Similarly, the appellant’s allegation regarding the supervisory committee is not that its members were incompetent. It is
that, contrary to the Handbook, they agreed to be supervisors
without sufficient familiarity with the appellant’s field of research
or a willingness to gain it, and used their positions as supervisors
to pressure the appellant out of the Ph.D. program. If that were
the finding arising from a trial, the appellant’s claim could not be
rebutted by reference to the University’s broad discretion.
 To be sure, there are other possible outcomes of the genuine issues of fact requiring a trial, including factual findings of
conduct that would be protected by the University’s broad discretion such that no breach of contract occurred. But unless all outcomes would result in the failure of the appellant’s claims, his
action cannot be dismissed as a matter of law. As shown above,
not all outcomes are amenable to that result.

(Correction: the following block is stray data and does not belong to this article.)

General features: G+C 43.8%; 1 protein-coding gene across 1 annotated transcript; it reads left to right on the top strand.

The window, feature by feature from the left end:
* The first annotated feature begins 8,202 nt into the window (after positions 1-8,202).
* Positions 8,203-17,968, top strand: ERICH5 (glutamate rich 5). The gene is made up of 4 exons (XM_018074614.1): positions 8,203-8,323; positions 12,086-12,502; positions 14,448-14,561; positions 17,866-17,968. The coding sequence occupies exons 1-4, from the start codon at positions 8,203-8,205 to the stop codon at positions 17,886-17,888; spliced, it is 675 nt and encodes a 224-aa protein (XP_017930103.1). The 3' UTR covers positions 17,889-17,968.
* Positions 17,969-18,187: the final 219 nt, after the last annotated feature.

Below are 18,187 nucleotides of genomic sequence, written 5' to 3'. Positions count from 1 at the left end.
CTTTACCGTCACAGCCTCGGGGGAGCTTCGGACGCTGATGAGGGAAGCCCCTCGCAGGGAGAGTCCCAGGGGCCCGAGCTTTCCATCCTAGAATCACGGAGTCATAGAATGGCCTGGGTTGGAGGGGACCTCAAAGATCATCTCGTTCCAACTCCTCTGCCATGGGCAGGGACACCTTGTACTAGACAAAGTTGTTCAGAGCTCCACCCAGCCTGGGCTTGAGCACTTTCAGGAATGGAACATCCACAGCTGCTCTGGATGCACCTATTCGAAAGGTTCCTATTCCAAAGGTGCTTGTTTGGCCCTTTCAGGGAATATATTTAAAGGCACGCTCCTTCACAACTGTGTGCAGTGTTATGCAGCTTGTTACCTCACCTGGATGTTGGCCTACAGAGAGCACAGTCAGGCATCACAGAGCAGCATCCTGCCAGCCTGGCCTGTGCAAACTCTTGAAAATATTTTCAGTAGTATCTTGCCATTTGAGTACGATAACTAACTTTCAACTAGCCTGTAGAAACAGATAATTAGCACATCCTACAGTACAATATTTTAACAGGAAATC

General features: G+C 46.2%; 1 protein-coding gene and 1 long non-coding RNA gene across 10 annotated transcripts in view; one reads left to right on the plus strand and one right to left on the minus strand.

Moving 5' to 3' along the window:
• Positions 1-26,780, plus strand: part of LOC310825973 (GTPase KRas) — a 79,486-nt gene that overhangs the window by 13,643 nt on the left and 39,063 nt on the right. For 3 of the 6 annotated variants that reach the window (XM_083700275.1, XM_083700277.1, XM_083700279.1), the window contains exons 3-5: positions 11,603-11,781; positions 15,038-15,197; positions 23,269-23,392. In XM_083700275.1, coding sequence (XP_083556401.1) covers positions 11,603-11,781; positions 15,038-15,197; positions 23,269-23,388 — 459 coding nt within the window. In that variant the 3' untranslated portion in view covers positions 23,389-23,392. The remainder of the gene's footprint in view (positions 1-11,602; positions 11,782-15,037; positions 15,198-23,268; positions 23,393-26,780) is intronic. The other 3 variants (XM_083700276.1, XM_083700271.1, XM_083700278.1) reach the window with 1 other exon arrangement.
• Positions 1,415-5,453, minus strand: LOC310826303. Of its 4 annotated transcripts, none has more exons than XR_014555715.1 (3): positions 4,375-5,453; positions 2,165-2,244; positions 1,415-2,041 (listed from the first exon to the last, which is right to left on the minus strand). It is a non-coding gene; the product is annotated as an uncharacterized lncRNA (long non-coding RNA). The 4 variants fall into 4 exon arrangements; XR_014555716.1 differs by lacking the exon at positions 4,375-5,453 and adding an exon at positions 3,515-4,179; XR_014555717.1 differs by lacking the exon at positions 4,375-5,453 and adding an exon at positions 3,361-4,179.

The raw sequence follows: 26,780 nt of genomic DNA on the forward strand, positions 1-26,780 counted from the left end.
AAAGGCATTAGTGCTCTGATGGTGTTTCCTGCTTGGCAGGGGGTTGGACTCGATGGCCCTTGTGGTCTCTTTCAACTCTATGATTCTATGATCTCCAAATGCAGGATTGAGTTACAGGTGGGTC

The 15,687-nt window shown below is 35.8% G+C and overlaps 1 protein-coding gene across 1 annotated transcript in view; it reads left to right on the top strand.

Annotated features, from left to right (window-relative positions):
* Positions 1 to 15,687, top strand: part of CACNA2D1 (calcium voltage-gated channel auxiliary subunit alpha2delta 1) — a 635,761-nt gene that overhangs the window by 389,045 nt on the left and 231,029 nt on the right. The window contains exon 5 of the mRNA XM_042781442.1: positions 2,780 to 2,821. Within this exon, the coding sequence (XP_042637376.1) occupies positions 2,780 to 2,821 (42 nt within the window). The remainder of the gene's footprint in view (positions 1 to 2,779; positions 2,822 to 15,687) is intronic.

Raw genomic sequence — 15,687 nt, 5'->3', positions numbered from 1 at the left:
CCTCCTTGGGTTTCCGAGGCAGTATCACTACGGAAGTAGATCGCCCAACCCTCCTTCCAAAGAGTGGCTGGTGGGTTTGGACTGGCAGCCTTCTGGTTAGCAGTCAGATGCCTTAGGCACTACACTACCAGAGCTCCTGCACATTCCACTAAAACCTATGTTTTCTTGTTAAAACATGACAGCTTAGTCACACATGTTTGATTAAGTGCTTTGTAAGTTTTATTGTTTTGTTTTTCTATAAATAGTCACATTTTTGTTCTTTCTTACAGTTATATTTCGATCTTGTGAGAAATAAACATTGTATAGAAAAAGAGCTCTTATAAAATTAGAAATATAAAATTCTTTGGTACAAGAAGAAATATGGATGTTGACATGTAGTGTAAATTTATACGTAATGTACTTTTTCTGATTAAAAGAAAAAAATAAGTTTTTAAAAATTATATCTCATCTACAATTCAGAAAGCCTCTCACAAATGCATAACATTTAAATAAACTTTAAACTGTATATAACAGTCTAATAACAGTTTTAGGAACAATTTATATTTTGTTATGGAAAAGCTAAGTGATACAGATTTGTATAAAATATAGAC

The resolution of the genuine issues of fact the motion
judge found to exist could thus result in findings of breach of contract. The appellant has claimed damages for such a breach. That
is a legal claim for a remedy over which the court has jurisdiction.
The existence of damages and the necessary causal link between
any breach and those damages were not in issue on the motion or
this appeal. The claim cannot be properly characterized as one
that never should have been in court to begin with, at least from
a legal point of view. Nor is it a claim that the court may decline
jurisdiction to address on the basis that others may be better
equipped to resolve it.
C. The University’s internal complaint processes
 The parties disagreed before us as to whether there was
any internal complaint process to which the appellant could have
had resort and whether that matter was even properly before the
motion judge. It is not necessary to resolve those issues. Given my
analysis above, whether an internal process at the University
existed with advantages from an expertise, policy and practicality
standpoint to resolve the appellant’s complaints — albeit with
remedies other than what the appellant is seeking — is not
germane. It was not suggested that the parties had agreed
that claims for damages for breach of contract would be heard in
a forum other than the court.
 For the reasons above, I would allow the appeal, set aside
the decision of the motion judge and substitute an order dismiss-
ing the University’s motion for summary judgment and directing
that the matter proceed to trial.